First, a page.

B l o w   t h e   G a f f !

by Maggie Snell

I once belonged to the English chapter of an international collecting society that, for a time, banned antiques dealers and journalists as members. Or, if they were allowed in by special permission, they could not buy anything until the rest of the members had made their choices.

Theory was that a dealer wants to buy cheap and sell dear or, worse still, cream off the rare pieces out of collectors' mouths and, horror upon horror, sell overseas where demand and, therefore, prices are higher. This way, club members believed, they could keep prices down. I never got to the bottom of that paranoia over the fourth estate. It doesn't quite work out that way.

As an antiques dealer myself, but not in the jewellery field, I'm in an ideal position to blow the gaff on this rather naive theory. Most of the items I buy, whether for re-sale or for my own collection, come from other dealers. By the very nature of our job we are constantly on the road visiting shops, antiques markets, flea markets, auctions or on the phone - and in more recent times the Internet, but more about that in a future article - and making contact with our colleagues who are doing the same.

Many general dealers prefer to deal among themselves with uncomplicated, immediate (usually cash) turnaround, preferring to let the specialist field the complicated questions and hand-holding that the public and collectors demand. Often payment is sent and goods received in the post without photographs or letters changing hands between individuals who won't return the goods even if, as occasionally happens, things don't turn out as well as expected.

A good, specialist, dealer, if he (or she) knows his job, spends time ferreting out the un-findable and passing it on to collectors who haven't the time, energy, knowledge or contacts to do it themselves. He is on the spot and knows what is in demand at a particular time and what to leave behind. He also tries to find out what individual collectors are looking for so that, when that specific item turns up, it can be immediately passed on to the right person.

Whatever the field, over the years I've tried to encourage new, and even established collectors, to think about the way they want their collections to develop. Do they want lots of cheap and cheerful stuff, regardless of condition? Only good-condition items? Or a few, but unfortunately also expensive, rarities?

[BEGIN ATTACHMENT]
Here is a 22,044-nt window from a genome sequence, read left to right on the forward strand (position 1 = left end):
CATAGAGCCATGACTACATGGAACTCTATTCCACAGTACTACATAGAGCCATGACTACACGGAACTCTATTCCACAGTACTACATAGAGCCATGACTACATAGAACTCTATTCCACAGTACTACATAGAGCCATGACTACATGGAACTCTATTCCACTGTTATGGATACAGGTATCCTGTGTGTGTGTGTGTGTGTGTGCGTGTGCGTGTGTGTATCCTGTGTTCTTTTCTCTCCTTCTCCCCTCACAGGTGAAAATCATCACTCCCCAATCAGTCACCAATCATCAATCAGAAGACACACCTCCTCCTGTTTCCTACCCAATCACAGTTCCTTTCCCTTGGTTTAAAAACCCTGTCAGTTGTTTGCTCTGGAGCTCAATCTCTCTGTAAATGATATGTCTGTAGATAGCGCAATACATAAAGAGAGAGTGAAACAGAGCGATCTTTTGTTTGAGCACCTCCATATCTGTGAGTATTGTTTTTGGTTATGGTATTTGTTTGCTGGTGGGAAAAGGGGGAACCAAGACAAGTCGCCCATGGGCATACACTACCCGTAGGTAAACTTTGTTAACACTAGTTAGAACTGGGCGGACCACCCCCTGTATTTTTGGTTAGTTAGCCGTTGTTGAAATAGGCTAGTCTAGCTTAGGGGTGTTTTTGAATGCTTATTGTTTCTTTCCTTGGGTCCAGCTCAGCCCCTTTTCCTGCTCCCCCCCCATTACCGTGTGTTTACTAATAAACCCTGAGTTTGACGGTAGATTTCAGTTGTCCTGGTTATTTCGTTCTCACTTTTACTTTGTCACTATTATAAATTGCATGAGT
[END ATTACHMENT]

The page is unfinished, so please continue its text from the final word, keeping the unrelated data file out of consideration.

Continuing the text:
I don't think people outside our collecting interest know just how much variety there is in our hobby, and how so many different people collect different things for different reasons. And a specialist dealer is in the middle of it all directing traffic. But, the way things are going, there's too little stuff around for there to be many traffic jams.

OK, some stuff will be expensive - more than you would have to pay if you were in the fortunate position of finding it at source yourself. But then, the specialist dealer often has to pay top prices to maintain stock and credibility. Isn't it better to have him on your side, knowing your special needs, and helping you build up your collection?

Make friends with your favorite dealers! Let them know the makers, or at least the style, of the jewellery you're looking for. And, most important, let them know what you can afford. There's nothing more embarrassing, for either of you, than to have items constantly turned down for no apparent reason, but really on price, and have the dealer stop calling you because he considers you a time-waster.

But if you tell him you have a budget and are prepared to spend about $x in a year, and if z turns up you'd consider mortgaging the house, you'd be amazed at how amenable a dealer can be.

One of the pleasures of my job is that I've been able to develop, over the years, other people's collections with exciting items. What starts simply and gently often grows into something special as the novice collector gains confidence, giving so much pleasure to their caretakers.

I don't think we can ever really own antiques. We look after and enjoy them for a while and later, maybe sooner, pass on to someone else who will do the same. For whatever reason, there eventually comes a time to liquidate. A specialist dealer is in a better position to take all - good, bad, rare, common. He has the contacts at home and abroad to whom to aim his stock - often to those collectors who, to quote one American collector I know, only want to cherry pick and haven't the capital or inclination to duplicate or stockpile the ordinary.

____________________________

Maggie Snell
is a London- based antiques dealer who has specialised in Victorian technology for more than 20 years. She has a world-class collection of antique and toy sewing machines, and edits an international journal on the subject with subscribers in 16 countries, the largest group being American. She has collected '60s and '70s jewellery for 10 years and has a special fondness for Scandinavian abstract, particularly Bjorn Weckstrom's Space Series Jewellery.

E-mail: maggie@ismacs.u-net.com

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